Joe has some paper records and printouts that he doesn't have the time or desire to digitize. So his office sports a filing cabinet—but it will be no surprise that his filing cabinet is essentially a safe.
It's Underwriters Laboratories-rated TL-30 for theft resistance, meaning it should take a burglar with a good set of drills and tools 30 minutes to break in (recalling the consultant James Atkinson's point about security using that window of time to discover the intruder and do something about it).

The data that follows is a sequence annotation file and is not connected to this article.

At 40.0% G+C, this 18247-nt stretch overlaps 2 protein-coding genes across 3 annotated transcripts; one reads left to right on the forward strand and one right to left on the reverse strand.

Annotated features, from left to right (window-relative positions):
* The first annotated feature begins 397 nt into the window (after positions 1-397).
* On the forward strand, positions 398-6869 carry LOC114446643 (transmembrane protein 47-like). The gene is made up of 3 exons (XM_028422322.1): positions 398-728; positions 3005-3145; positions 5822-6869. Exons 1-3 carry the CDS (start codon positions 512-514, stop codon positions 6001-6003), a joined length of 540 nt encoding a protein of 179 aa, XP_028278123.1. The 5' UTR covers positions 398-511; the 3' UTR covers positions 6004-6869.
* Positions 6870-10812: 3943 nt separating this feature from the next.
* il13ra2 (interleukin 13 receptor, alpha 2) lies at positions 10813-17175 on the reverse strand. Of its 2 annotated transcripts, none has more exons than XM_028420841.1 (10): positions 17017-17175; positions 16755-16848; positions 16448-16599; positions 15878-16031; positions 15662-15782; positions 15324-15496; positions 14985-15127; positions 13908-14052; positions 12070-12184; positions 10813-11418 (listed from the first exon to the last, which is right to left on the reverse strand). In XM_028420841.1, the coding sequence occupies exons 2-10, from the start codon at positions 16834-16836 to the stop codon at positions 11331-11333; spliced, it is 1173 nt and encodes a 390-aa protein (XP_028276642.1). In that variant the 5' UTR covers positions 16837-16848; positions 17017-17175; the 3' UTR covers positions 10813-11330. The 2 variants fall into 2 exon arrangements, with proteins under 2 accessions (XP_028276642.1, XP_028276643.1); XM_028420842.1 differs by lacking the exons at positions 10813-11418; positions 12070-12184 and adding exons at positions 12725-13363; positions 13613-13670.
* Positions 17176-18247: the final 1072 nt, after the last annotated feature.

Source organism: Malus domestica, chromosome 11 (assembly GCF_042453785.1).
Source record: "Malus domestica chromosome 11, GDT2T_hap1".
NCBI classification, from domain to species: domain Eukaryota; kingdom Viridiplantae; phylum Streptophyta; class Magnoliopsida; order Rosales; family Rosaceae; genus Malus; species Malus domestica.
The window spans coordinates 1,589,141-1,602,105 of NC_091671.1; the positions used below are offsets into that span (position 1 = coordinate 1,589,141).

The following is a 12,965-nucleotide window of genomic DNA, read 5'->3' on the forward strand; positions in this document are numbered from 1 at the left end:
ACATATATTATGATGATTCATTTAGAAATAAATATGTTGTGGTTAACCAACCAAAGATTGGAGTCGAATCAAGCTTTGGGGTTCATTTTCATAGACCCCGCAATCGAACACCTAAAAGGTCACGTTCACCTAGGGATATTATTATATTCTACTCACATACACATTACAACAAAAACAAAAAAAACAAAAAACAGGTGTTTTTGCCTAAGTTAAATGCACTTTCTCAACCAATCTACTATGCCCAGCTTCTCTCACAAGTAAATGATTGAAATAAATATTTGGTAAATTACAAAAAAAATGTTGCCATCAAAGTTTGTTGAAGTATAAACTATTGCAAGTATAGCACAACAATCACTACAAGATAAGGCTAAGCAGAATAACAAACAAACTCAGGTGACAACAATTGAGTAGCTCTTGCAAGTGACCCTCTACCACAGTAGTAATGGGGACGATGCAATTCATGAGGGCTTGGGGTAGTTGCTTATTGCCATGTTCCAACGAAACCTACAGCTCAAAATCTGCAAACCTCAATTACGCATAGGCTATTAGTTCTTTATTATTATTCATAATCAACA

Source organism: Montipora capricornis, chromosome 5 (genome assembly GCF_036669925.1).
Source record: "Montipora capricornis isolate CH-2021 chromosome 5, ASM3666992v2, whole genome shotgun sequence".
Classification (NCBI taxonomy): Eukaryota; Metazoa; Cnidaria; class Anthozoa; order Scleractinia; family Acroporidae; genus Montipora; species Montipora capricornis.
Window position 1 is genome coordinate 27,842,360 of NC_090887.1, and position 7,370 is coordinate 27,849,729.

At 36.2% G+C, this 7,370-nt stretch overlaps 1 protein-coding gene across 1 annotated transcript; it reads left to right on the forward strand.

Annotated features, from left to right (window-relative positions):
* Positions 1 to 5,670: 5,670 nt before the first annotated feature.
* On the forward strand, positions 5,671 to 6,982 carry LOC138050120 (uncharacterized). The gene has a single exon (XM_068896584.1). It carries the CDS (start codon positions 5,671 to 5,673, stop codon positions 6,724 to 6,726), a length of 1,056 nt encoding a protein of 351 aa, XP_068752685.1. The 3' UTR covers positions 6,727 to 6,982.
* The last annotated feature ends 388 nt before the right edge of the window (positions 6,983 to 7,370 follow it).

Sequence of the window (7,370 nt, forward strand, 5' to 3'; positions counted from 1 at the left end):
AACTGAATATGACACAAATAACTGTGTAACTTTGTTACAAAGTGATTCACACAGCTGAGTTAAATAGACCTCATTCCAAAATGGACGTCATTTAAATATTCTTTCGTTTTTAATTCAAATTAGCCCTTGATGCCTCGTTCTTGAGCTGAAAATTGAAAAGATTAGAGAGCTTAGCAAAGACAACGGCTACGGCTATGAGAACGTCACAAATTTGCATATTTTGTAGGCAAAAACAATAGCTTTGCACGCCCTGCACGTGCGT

And it's got a UL fire-resistance rating of "Class 350 one-hour fire and impact," which means the safe can withstand being heated to 1,550 degrees for an hour and then being dropped 30 feet onto concrete rubble. (Sometimes Joe thinks he'd rather work at Underwriters Laboratories.)
Documents pertaining directly to Joe's research are most likely to be shredded on-site. Some less sensitive documents, in many cases due to records retention requirements, may be transported and stored off-site. Joe's company has a careful process involving a secure vendor and chain-of-custody documentation.